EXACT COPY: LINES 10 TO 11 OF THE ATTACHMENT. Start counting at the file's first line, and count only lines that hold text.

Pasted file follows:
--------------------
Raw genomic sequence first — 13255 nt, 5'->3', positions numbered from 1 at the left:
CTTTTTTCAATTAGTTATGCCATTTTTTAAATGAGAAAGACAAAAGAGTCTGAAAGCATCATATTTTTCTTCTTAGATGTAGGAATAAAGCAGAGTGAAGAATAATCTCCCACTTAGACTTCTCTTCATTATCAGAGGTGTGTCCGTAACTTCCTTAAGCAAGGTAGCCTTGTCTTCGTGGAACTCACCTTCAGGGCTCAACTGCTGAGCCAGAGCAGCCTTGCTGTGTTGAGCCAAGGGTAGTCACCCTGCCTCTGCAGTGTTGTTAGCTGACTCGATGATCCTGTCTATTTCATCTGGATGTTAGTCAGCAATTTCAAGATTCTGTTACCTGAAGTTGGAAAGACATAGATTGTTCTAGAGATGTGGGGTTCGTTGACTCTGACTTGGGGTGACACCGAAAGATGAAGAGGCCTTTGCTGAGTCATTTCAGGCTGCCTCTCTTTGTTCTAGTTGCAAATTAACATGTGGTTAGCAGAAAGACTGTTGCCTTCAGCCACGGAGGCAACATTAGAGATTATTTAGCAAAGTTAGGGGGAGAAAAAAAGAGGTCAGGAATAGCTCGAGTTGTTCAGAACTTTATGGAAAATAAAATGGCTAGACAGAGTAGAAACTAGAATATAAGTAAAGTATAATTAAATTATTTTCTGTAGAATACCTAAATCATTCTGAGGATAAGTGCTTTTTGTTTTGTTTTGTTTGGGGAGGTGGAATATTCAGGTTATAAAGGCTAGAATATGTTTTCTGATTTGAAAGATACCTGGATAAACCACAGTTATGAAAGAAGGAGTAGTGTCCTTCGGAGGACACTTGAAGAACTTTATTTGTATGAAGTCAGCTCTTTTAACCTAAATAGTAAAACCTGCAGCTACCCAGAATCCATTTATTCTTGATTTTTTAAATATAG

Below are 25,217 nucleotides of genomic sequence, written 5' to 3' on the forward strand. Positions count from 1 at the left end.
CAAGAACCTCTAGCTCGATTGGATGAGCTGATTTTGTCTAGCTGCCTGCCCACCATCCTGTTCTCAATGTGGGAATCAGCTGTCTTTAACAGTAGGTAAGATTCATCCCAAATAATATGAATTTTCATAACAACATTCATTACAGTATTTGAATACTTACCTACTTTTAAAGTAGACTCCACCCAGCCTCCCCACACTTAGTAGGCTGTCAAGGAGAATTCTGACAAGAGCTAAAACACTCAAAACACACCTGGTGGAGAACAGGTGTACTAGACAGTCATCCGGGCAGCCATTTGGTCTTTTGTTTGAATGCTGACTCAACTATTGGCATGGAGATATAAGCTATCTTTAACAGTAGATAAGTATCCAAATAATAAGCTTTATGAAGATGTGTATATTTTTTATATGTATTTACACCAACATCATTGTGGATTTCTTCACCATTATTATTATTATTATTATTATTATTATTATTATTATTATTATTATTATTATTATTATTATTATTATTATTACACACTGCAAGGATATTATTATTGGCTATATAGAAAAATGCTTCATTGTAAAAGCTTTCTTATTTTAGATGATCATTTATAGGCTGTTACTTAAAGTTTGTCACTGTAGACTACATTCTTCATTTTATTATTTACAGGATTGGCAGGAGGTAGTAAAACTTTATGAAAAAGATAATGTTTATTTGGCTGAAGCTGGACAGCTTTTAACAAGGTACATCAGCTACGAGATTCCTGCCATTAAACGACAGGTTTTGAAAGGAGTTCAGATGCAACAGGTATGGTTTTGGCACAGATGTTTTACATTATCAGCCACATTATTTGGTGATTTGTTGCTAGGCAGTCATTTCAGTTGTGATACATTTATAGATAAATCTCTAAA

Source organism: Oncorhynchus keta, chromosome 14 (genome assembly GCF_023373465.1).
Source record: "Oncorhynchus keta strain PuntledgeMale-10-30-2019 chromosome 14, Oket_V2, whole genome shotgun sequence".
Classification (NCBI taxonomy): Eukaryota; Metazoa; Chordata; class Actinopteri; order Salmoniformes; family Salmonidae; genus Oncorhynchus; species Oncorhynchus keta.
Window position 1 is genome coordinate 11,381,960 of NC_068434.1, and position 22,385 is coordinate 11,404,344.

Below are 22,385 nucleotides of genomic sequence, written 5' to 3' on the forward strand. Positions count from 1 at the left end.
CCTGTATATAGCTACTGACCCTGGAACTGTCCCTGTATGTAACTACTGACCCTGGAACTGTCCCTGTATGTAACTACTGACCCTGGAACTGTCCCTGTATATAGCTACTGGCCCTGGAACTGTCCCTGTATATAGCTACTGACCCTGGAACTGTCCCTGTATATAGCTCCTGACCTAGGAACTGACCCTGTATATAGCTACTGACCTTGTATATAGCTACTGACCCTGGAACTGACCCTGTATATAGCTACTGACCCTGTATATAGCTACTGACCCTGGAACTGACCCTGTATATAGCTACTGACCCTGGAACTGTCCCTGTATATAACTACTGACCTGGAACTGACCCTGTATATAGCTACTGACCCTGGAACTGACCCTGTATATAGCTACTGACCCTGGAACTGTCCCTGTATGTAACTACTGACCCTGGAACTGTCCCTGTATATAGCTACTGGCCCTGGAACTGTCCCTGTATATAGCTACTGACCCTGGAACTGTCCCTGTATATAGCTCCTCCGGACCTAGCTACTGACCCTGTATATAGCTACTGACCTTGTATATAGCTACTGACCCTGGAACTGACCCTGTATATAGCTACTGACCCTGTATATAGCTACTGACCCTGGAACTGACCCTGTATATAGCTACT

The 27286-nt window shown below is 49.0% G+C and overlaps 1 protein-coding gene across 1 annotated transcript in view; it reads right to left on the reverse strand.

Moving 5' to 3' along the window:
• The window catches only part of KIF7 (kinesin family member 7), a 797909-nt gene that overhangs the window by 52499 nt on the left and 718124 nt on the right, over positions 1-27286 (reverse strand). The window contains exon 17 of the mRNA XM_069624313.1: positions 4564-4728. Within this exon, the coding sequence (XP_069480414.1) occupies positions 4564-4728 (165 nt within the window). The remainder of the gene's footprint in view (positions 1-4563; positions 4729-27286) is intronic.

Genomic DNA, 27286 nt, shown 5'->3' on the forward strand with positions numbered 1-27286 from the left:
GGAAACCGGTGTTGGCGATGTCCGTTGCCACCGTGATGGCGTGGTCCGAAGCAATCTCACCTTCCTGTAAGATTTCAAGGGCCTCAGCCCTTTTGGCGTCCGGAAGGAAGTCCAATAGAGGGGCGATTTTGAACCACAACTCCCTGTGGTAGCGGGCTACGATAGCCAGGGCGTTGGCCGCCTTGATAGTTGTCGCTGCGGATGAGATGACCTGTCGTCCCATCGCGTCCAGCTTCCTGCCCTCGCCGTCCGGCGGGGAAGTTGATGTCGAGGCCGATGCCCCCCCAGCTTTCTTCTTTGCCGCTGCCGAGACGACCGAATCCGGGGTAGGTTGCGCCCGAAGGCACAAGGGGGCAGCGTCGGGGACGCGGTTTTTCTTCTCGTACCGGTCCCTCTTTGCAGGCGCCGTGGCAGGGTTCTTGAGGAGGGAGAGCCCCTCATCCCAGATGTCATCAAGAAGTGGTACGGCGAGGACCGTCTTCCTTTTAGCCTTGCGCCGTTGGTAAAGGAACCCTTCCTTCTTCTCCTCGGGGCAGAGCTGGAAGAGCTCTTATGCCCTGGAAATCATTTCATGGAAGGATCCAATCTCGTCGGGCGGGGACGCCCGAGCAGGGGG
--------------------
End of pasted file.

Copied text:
CCTGTATATAGCTACTGACCCTGGAACTGTCCCTGTATGTAACTACTGACCCTGGAACTGTCCCTGTATGTAACTACTGACCCTGGAACTGTCCCTGTATATAGCTACTGGCCCTGGAACTGTCCCTGTATATAGCTACTGACCCTGGAACTGTCCCTGTATATAGCTCCTGACCTAGGAACTGACCCTGTATATAGCTACTGACCTTGTATATAGCTACTGACCCTGGAACTGACCCTGTATATAGCTACTGACCCTGTATATAGCTACTGACCCTGGAACTGACCCTGTATATAGCTACTGACCCTGGAACTGTCCCTGTATATAACTACTGACCTGGAACTGACCCTGTATATAGCTACTGACCCTGGAACTGACCCTGTATATAGCTACTGACCCTGGAACTGTCCCTGTATGTAACTACTGACCCTGGAACTGTCCCTGTATATAGCTACTGGCCCTGGAACTGTCCCTGTATATAGCTACTGACCCTGGAACTGTCCCTGTATATAGCTCCTCCGGACCTAGCTACTGACCCTGTATATAGCTACTGACCTTGTATATAGCTACTGACCCTGGAACTGACCCTGTATATAGCTACTGACCCTGTATATAGCTACTGACCCTGGAACTGACCCTGTATATAGCTACT

The 27286-nt window shown below is 49.0% G+C and overlaps 1 protein-coding gene across 1 annotated transcript in view; it reads right to left on the reverse strand.